How make straight cuts w/out jointer/planer?

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Forum topic by SmellTheWood posted 03-16-2015 02:43 PM 1340 views 0 times favorited 10 replies Add to Favorites Watch
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1 post in 1732 days

03-16-2015 02:43 PM

I’m building a shaker column out of MDF and I’m trying to figure how to make straight, even cuts on 75” stiles without jointer or planer. I’ve already cut them with my table saw but they’re not perfectly even. Suggestions/experiences would be greatly appreciated.

I only have contractor saw table, router, random-orbit sander, and some hand tools to work with. I can post my progress if anyone is interested.

Many thanks.

10 replies so far

View HornedWoodwork's profile


222 posts in 1777 days

#1 posted 03-16-2015 03:08 PM

I assume your cuts aren’t straight because the edge riding your TS fence isn’t straight. A simple method would be to apply a straightedge to the MDF and run your router along this straightedge with a trim bit. You could use double sided tape or simply clamp it to the MDF (Watchout for sag in the middle of the cut, at 75” there will be plenty of sag in the middle if you simply clamp the ends). Another method would be to apply a straightedge to the MDF and run the straightedge against the fence of the saw. This will establish the cut edge as straight, then you can run the cut edge against the fence and you should have parallel edges assuming the TS is setup well.

-- Talent, brilliance, and humility are my virtues.

View MrUnix's profile


7533 posts in 2762 days

#2 posted 03-16-2015 03:12 PM

How could the factory edge of the MDF not be straight? Sounds like you need to tune-up your table saw. If you are using already cut MDF which isn’t straight, the above suggestion would work, or use the straight edge and a circular saw to clean it up. Lots of ways, and a jointer/planer is not always required.


-- Brad in FL - In Dog I trust... everything else is questionable

View bonesbr549's profile


1584 posts in 3630 days

#3 posted 03-16-2015 03:14 PM

This is one way. Just use a factory edge from your mdf or a piece of ply and leave the pieces long and use a screw to attach, or use carpet tape.

-- Sooner or later Liberals run out of other people's money.

View InstantSiv's profile


262 posts in 2158 days

#4 posted 03-16-2015 03:15 PM

I would say to buy a cheap piece of ply and make a diy track saw for your router.

Rough cut the pieces on the table saw and use the track saw w/ router to the final dimensions.


Get the factory edge of a piece of ply and make an extended length fence for your table saw. That will make it easier to get a straight cut the length of the rip.

View runswithscissors's profile


3081 posts in 2588 days

#5 posted 03-20-2015 06:47 AM

MDF? I wouldn’t run it through a jointer or a planer.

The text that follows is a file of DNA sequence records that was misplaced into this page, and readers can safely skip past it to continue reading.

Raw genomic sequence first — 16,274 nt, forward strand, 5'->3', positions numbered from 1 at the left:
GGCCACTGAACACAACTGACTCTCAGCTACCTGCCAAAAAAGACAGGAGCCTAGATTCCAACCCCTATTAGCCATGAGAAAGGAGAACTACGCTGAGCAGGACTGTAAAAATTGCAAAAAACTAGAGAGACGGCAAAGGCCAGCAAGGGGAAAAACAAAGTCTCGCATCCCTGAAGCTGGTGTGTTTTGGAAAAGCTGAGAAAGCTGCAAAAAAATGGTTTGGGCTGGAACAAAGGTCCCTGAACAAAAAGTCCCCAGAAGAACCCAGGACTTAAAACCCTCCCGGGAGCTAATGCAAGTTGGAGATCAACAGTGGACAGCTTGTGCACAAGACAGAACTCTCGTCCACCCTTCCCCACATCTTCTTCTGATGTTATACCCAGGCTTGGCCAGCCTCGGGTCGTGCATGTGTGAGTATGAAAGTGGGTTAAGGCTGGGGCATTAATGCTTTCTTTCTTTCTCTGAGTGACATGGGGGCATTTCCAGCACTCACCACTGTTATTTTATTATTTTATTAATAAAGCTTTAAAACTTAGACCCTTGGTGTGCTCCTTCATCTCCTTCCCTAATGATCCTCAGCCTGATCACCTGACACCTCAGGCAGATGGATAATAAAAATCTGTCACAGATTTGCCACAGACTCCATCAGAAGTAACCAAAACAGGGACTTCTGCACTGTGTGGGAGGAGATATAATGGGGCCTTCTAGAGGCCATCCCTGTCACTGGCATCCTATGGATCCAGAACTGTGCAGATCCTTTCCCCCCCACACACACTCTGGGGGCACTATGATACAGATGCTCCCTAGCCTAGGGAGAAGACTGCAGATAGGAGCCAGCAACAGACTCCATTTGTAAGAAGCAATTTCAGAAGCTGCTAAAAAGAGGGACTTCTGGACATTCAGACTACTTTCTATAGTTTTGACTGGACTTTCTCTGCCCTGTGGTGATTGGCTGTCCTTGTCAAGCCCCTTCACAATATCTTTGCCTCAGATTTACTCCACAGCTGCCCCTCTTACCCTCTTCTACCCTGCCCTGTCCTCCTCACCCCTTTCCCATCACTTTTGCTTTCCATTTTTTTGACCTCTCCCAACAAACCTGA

-- I admit to being an adrenaline junky; fortunately, I'm very easily frightened

View dhazelton's profile


2839 posts in 2859 days

#6 posted 03-20-2015 01:29 PM

I’d make the rails and stiles out of real wood, not MDF. And yeah – I wouldn’t try to joint it either.

View MT_Stringer's profile


3183 posts in 3794 days

#7 posted 03-20-2015 02:42 PM

I don’t know what a shaker column is. Post a picture of what you are attempting to make.

Are you saying you have ripped the pieces to length and they are not the same width when you stack them on edge? I am not sure what would cause that – dull blade, short fence maybe.

One option would be to make an auxillary fence that is longer, say 40 inches or thereabouts. Attach it to the table saw fence. Then when you rip longer boards, they will follow the fence and help eliminate any wayward moment. Regardless, the distance from the blade to the fence should remain constant when the cutting is taking place.

Good luck.

-- Handcrafted by Mike Henderson - Channelview, Texas

View Ghidrah's profile


667 posts in 1785 days

#8 posted 03-20-2015 05:57 PM

Shaker columns are square instead of round, apparently they can also be tapered. Some pics I’ve seen also have corner trim. I’d consider using MDO over MDF whether its for outside or not, it’ll make painting easier too.

-- I meant to do that!

View mrg's profile


860 posts in 3562 days

#9 posted 03-20-2015 07:08 PM

Thats a long rip. Are you sure your not walking away from the fence, or that the fence is deflecting. If the parts are wider as your cutting them you may have knocked the fence out of alignment.

-- mrg

View devann's profile


2250 posts in 3255 days

#10 posted 03-20-2015 10:57 PM

How wide are you stiles? I’ve learned that cutting some sheet stock into thin rips sometimes ends up with a slight bow. I believe it is because of the glue and the heat generated by the cutting action. I’ve learned that when ripping osb 6” and smaller I end up with a curved rip. I’ve seen mdf do the same when I was ripping it into 1 1/2”,2” rips for doubling thickness at counter top edges. Plywood seems to be more stable.

-- Darrell, making more sawdust than I know what to do with

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